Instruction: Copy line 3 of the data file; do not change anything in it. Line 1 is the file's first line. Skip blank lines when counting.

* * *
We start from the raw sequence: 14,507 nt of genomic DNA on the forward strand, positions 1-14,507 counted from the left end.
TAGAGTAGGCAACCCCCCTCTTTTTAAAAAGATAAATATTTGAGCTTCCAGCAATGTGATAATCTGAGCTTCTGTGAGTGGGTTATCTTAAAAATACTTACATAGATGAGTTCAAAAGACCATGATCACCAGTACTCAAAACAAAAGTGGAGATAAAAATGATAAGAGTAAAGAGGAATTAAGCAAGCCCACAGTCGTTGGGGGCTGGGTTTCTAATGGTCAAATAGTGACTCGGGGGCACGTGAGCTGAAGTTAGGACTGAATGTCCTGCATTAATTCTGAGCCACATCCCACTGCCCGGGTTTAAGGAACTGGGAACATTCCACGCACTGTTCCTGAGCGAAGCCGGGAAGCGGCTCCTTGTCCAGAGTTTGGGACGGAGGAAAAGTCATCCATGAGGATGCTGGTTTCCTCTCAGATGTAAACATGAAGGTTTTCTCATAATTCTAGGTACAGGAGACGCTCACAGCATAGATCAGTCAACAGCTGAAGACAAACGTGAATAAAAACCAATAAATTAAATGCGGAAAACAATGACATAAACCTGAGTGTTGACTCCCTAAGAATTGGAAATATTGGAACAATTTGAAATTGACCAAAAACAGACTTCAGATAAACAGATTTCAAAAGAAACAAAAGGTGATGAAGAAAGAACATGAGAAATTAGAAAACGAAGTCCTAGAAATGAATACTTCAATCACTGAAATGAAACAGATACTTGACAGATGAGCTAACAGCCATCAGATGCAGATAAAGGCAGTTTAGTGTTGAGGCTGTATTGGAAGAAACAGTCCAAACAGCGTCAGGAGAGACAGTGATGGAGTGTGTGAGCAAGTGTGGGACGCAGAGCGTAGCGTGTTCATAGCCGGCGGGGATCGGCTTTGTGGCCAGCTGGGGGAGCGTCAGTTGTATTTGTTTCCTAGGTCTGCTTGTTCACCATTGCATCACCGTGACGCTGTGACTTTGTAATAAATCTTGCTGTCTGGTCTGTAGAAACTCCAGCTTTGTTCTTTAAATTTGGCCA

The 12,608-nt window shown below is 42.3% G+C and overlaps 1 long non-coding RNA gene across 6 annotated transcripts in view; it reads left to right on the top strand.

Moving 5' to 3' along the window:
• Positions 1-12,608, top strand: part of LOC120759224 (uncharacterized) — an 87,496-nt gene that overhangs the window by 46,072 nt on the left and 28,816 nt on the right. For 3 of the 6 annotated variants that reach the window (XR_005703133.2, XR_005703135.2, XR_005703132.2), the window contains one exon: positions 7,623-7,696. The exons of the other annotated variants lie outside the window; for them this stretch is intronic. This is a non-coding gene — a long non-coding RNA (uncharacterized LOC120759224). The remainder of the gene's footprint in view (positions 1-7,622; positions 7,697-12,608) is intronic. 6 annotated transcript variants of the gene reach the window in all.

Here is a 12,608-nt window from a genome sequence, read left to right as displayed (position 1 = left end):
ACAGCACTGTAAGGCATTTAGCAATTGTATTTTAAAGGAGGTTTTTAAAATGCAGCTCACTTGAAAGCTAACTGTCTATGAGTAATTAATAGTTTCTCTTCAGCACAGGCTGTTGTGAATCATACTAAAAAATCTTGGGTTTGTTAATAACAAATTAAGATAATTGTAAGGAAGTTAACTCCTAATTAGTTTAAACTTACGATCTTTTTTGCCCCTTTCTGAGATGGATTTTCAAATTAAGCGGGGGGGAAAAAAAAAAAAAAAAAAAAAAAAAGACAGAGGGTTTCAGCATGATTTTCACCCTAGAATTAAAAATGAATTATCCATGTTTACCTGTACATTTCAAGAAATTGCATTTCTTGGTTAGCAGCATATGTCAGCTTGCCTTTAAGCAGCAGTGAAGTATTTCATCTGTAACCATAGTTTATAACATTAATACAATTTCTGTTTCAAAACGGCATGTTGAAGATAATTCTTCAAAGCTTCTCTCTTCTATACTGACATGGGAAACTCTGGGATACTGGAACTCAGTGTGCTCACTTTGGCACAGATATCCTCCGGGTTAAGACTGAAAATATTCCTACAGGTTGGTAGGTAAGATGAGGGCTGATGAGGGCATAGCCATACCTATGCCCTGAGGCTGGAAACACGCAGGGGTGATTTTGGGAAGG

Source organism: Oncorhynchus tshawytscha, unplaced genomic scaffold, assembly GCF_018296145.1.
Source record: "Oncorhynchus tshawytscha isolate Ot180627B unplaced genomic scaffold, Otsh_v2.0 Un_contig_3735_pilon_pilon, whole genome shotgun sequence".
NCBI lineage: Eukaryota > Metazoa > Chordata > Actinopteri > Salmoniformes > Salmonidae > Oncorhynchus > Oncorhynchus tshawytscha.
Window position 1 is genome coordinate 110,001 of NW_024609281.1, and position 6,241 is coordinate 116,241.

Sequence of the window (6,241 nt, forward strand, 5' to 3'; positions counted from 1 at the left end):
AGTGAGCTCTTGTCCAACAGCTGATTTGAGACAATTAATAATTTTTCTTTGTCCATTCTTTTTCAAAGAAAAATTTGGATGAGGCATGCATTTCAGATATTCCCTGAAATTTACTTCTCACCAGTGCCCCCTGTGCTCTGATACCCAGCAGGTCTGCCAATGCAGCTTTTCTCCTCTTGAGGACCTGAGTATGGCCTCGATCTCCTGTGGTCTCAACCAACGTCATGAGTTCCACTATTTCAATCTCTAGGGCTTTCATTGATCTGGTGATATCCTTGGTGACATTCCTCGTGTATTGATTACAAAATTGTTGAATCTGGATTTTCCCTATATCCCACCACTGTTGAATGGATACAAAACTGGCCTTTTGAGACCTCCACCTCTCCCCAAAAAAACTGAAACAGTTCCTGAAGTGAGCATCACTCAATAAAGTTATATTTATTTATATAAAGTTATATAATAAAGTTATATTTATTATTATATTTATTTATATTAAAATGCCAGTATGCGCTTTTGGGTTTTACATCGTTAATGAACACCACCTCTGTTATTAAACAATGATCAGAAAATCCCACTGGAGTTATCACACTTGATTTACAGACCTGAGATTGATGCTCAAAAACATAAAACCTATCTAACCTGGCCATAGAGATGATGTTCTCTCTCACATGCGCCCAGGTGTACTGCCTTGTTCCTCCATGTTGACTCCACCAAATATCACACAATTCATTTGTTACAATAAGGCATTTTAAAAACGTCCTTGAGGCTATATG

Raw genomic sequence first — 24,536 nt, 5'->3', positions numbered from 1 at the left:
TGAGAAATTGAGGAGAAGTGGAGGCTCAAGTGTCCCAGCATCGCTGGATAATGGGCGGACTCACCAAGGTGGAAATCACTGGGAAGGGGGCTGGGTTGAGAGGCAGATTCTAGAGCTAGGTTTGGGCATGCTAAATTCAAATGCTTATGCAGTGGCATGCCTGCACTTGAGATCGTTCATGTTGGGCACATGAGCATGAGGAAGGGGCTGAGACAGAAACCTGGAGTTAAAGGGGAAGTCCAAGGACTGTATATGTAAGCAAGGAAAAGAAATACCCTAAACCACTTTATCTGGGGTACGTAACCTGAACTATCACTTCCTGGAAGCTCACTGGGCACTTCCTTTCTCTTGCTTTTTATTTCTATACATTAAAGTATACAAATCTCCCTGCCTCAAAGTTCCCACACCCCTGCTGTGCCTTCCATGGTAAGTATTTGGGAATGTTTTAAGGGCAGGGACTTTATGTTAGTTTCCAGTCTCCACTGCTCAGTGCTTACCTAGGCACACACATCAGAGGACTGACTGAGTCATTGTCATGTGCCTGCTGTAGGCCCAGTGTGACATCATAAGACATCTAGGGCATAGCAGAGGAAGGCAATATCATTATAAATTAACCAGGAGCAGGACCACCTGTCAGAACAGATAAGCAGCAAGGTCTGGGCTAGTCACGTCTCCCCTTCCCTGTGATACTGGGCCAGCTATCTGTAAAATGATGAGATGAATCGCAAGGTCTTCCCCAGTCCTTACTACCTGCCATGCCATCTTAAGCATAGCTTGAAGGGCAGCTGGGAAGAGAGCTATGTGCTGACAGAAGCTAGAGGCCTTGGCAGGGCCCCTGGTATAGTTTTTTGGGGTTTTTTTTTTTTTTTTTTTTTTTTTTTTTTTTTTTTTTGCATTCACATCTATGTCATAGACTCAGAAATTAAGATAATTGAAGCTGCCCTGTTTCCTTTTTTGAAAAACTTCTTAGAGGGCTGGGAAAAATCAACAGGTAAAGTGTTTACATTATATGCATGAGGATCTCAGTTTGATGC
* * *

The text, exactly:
The 12,608-nt window shown below is 42.3% G+C and overlaps 1 long non-coding RNA gene across 6 annotated transcripts in view; it reads left to right on the top strand.